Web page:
The view takes neck-work. In a panoramic view, we can see all the way north to Kolob Canyon, the lesser known part of Zion National Park. Following that canyon east with its stunning giants of sandstone we see the swath of multiple canyons and smaller mesas known as Kolob Terrace. To drive up the Terrace is to go to elevations where elk and pines thrive among mountain meadows as if there were not a desert at its base. Stretching across the eastern horizon and yet towering over the Terrace are the famous features of Zion — the Patriarchs, the Angels, the Temples. It is a divine view.

Rock Climber has since gone home to Montana, full of living stories and a few rocks.

We settled into our work routines, we realized we yet have more to look at and resolve. The Hub struggles with managing his combat PTSD in the workplace. It’s not blatant and he often misunderstands directive and his superiors misunderstand his response. It’s something that has dogged him since leaving the military, but as he’s gotten older his struggle seems harder. Having dealt with it for so long without any help from the VA, we started pushing for help two years ago, and beat down the doors when we found ourselves homeless in June. While he has overcome some symptoms of PTSD, he’s developed severe anxiety to the point that the VA recognizes it as a service-related disability.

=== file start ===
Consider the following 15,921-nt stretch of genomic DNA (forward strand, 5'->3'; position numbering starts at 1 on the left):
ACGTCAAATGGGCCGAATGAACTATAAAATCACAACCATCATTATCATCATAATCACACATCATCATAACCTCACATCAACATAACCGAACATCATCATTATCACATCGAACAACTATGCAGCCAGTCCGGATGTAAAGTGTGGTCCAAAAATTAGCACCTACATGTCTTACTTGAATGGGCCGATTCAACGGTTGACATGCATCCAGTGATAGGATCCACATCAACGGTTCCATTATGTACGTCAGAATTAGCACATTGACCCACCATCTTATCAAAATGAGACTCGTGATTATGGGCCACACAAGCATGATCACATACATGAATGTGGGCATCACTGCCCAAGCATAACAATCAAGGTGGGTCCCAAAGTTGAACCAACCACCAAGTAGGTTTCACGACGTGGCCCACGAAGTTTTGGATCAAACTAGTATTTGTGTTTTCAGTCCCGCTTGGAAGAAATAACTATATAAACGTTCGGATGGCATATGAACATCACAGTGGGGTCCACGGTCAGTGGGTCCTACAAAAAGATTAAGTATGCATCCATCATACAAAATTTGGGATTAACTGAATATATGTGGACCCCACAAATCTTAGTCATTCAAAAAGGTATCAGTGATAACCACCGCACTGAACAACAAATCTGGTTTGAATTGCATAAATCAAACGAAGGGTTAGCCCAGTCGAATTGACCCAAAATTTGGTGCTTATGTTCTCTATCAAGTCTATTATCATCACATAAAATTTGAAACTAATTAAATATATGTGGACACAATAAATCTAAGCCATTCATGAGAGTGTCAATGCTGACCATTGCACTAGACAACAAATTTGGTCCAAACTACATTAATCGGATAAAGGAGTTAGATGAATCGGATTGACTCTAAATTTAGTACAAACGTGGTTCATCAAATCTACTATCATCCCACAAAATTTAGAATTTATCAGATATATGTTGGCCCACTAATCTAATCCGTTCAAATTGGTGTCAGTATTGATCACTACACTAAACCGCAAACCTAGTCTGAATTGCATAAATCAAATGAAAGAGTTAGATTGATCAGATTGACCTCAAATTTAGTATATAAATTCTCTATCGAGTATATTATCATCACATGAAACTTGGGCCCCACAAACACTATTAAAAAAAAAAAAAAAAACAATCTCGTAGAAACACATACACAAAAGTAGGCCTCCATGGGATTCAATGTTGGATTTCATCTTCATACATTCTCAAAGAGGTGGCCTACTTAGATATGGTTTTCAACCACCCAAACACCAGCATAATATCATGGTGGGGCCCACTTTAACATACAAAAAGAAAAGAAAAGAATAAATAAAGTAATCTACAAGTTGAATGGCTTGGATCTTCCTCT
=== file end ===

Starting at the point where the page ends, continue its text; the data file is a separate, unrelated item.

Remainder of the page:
But will his new employer accommodate his disability? He’s on unpaid leave while they take 30 days to decide.

Advocacy on behalf of another is relentless work, yet with the VA it’s never-ending. In Spokane we had a team of doctors, nurses, mental health providers, social workers, and access to a vocational rehabilitation counselor. Trying to transfer everything to southern Utah has been slow. The VA clinic in St. George is elusive as monkeys on a mesa. They don’t answer their phone; in person they say The Hub isn’t in their system; and they don’t return voice calls.